Filtering books according to some criteria and selecting various properties from this listing, using only text processing tools, can be very complex. However, we can convert the content of the file into lists of objects, to easily iterate over them, filter, and select the information we want to show to the user.

(Get-Content books.json | ConvertFrom-Json).books |
    Where-Object { $_.year -lt 1950 } | ForEach-Object { $_.title }

Cmdlets in PowerShell

Cmdlets (pronounced as command-let) are a type of PowerShell command implemented through .NET classes (inheriting from the System.Management.Automation.Cmdlet class). They are usually written in a language like C# and compiled into .DLL files, which PowerShell loads to execute the command within the context of the current interpreter or script. Therefore, they are lighter than other types of commands because they do not create an additional process every time they need to be executed.

Cmdlets are easy to identify because they are named following the "Verb-Noun" convention. For example, the Get-ChildItem command uses the verb Get followed by the noun ChildItem. When executed, it lists the contents of one or more paths, similarly to how the ls command works in Bash.

Get-ChildItem -Path C:\Users

This convention can make the commands longer compared to their equivalents in Bash, which may not be very comfortable when working with PowerShell interactively. However, the aim is to make them easy to remember and make scripts more readable and self-explanatory, which can facilitate understanding and code maintenance.

Cmdlets are typically small, in the sense that they perform a single specific function or task, in line with the philosophy of Unix commands to "do one thing and do it well". As we have mentioned, each cmdlet can accept objects as input and produce them as output, allowing several cmdlets to be chained together to perform complex operations in a single command.

Since cmdlets are implemented in the .NET framework, they have very easy access to system APIs, as well as to services and installed applications. Therefore, it is easy to create cmdlets that act as command line interfaces for these APIs, in order to facilitate the creation of scripts to automate all kinds of tasks.

For example, the PowerShell AzureAD and MSOnline modules offer a set of cmdlets that can be used to automate tasks or manage both Azure Active Directory and Office 365 from the shell2.

Returning to the Get-ChildItem command, thanks to the use of various system APIs, it not only serves to list directory contents, like ls in Bash, but also allows listing the contents of the certificate store or the system registry (where Windows saves its configuration):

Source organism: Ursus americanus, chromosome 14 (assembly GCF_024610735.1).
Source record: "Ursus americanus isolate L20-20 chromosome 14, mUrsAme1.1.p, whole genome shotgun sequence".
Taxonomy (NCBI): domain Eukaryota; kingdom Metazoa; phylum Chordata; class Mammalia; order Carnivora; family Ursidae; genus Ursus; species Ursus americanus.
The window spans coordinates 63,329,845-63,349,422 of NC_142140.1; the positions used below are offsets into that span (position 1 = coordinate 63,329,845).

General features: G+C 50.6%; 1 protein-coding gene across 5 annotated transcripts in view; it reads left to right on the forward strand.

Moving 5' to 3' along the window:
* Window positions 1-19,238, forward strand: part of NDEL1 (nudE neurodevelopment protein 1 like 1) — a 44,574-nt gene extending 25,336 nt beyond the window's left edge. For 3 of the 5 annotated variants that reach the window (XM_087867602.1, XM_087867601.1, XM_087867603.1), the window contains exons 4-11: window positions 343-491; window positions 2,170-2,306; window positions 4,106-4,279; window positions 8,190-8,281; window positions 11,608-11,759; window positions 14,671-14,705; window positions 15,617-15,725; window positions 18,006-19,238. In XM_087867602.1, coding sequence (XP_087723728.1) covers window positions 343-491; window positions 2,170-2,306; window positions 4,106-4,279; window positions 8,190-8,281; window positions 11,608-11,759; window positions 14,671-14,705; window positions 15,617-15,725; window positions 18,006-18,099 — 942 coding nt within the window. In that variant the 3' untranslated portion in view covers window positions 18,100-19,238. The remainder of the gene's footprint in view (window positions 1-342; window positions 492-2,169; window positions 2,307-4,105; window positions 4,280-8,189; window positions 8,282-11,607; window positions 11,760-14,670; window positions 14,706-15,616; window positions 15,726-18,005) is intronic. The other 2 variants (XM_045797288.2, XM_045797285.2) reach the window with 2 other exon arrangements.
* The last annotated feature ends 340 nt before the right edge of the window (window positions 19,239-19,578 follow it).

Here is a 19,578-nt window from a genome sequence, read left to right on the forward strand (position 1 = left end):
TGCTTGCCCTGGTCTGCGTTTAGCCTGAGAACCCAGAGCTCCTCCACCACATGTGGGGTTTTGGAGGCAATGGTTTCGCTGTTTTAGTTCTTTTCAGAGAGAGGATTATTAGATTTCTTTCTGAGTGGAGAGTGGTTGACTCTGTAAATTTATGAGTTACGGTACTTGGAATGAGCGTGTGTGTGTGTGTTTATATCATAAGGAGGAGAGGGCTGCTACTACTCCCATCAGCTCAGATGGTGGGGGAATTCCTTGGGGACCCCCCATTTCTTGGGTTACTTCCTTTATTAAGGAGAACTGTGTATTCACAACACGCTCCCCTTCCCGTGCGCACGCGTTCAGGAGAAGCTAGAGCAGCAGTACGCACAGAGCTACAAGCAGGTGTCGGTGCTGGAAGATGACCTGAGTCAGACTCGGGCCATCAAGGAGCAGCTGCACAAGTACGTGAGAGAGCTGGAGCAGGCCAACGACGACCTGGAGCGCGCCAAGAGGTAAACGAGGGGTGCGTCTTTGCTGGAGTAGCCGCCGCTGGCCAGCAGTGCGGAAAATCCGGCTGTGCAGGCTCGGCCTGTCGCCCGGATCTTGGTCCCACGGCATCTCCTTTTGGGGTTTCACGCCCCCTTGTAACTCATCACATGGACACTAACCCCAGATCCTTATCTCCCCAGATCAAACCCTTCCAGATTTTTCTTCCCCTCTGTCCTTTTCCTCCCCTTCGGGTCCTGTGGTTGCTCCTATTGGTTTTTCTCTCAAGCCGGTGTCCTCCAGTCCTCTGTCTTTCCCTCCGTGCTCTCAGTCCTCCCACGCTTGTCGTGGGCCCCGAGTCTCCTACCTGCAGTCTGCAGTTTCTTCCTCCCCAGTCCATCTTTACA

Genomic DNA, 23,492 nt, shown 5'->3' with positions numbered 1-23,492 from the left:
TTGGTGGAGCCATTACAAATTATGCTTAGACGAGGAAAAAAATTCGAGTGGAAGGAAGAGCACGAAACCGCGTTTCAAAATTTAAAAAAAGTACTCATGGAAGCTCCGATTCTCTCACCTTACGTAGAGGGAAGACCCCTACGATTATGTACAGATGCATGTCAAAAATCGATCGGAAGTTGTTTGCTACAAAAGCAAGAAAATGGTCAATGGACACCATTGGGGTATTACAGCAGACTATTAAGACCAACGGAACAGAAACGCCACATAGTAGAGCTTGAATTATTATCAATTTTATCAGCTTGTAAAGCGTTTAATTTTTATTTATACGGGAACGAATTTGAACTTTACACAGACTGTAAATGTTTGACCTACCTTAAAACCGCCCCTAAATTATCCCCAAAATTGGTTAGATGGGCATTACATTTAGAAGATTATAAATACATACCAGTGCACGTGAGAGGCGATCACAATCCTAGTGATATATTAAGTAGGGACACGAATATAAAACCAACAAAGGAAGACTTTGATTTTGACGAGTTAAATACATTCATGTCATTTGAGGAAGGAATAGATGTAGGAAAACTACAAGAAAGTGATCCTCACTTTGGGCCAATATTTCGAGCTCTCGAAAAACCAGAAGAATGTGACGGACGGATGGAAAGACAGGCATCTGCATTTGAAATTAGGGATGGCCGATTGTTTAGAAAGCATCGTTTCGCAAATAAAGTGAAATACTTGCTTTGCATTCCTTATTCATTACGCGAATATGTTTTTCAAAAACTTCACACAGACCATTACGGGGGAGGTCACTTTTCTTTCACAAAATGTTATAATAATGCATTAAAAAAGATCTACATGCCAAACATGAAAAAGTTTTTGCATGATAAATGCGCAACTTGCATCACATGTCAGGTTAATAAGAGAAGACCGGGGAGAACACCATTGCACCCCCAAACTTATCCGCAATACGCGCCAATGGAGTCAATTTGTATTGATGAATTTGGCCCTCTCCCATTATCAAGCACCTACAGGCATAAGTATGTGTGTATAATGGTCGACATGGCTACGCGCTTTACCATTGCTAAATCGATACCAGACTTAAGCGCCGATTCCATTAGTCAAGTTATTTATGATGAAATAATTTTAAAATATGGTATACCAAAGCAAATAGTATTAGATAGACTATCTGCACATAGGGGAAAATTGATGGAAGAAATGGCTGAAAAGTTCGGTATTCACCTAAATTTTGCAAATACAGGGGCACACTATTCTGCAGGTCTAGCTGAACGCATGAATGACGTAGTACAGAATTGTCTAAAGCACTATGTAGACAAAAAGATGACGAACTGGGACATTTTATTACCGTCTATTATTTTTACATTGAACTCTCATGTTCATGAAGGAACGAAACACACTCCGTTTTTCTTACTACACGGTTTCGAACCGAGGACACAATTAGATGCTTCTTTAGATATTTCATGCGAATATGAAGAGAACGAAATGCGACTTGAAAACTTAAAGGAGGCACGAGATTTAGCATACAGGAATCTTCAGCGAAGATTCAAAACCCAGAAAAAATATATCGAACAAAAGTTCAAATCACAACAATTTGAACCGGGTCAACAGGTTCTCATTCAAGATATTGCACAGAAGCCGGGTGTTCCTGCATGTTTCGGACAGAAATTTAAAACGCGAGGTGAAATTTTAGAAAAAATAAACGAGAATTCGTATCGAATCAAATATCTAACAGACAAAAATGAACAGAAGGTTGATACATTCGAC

Get-ChildItem -Path HKLM:\SOFTWARE

As Scripting Languages

Unix systems emerged in an era before the dominance of graphical user interfaces. In this context, shells like Bash were designed to be the primary interface for users, so they need to provide a very general set of tools and commands to solve a wide range of different tasks. Likewise, efficiency in writing and executing commands is essential, so short names for commands and options are often used.

In contrast, on Windows, it is expected that most of the user interactions with the system will be performed through the graphical interface, rather than a command line. PowerShell was not designed to be an alternative interface to the graphical one, but rather as a tool to facilitate task automation and system administration for more advanced users. Therefore, PowerShell comes with a series of cmdlets that simplify the administration and maintenance of Windows systems and these follow a naming convention that facilitates script readability and maintenance. However, this results in a more verbose syntax, at least for those accustomed to using Bash and other similar shells.

Another significant difference between both shells appears in the way commands are processed.

Bash is a traditional command-line interpreter, which can be said to operate linearly. That is, when a command is entered, it performs multiple expansions on the line in a specific order (variable expansion, command substitution, word splitting, or filename expansion) which replace different parts of the command.